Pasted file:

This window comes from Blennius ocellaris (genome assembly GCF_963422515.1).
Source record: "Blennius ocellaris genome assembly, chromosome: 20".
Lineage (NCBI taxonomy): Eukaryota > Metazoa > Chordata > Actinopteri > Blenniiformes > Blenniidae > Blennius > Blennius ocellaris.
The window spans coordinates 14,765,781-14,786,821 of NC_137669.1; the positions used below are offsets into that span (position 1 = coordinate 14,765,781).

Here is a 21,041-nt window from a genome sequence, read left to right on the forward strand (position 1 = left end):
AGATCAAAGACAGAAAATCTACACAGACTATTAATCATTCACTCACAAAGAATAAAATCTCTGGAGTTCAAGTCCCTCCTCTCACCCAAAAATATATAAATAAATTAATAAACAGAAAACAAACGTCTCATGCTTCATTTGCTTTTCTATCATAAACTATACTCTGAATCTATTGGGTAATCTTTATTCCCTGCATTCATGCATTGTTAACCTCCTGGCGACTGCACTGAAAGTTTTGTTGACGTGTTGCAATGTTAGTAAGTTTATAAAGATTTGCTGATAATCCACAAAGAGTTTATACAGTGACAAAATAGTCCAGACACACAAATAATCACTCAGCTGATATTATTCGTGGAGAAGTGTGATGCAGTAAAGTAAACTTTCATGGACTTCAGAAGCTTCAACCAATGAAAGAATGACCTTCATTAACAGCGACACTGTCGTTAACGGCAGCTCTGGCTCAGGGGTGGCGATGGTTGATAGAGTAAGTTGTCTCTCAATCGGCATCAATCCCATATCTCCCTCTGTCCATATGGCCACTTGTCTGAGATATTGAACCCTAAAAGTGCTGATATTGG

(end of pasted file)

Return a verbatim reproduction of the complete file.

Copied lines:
This window comes from Blennius ocellaris (genome assembly GCF_963422515.1).
Source record: "Blennius ocellaris genome assembly, chromosome: 20".
Lineage (NCBI taxonomy): Eukaryota > Metazoa > Chordata > Actinopteri > Blenniiformes > Blenniidae > Blennius > Blennius ocellaris.
The window spans coordinates 14,765,781-14,786,821 of NC_137669.1; the positions used below are offsets into that span (position 1 = coordinate 14,765,781).

Here is a 21,041-nt window from a genome sequence, read left to right on the forward strand (position 1 = left end):
AGATCAAAGACAGAAAATCTACACAGACTATTAATCATTCACTCACAAAGAATAAAATCTCTGGAGTTCAAGTCCCTCCTCTCACCCAAAAATATATAAATAAATTAATAAACAGAAAACAAACGTCTCATGCTTCATTTGCTTTTCTATCATAAACTATACTCTGAATCTATTGGGTAATCTTTATTCCCTGCATTCATGCATTGTTAACCTCCTGGCGACTGCACTGAAAGTTTTGTTGACGTGTTGCAATGTTAGTAAGTTTATAAAGATTTGCTGATAATCCACAAAGAGTTTATACAGTGACAAAATAGTCCAGACACACAAATAATCACTCAGCTGATATTATTCGTGGAGAAGTGTGATGCAGTAAAGTAAACTTTCATGGACTTCAGAAGCTTCAACCAATGAAAGAATGACCTTCATTAACAGCGACACTGTCGTTAACGGCAGCTCTGGCTCAGGGGTGGCGATGGTTGATAGAGTAAGTTGTCTCTCAATCGGCATCAATCCCATATCTCCCTCTGTCCATATGGCCACTTGTCTGAGATATTGAACCCTAAAAGTGCTGATATTGG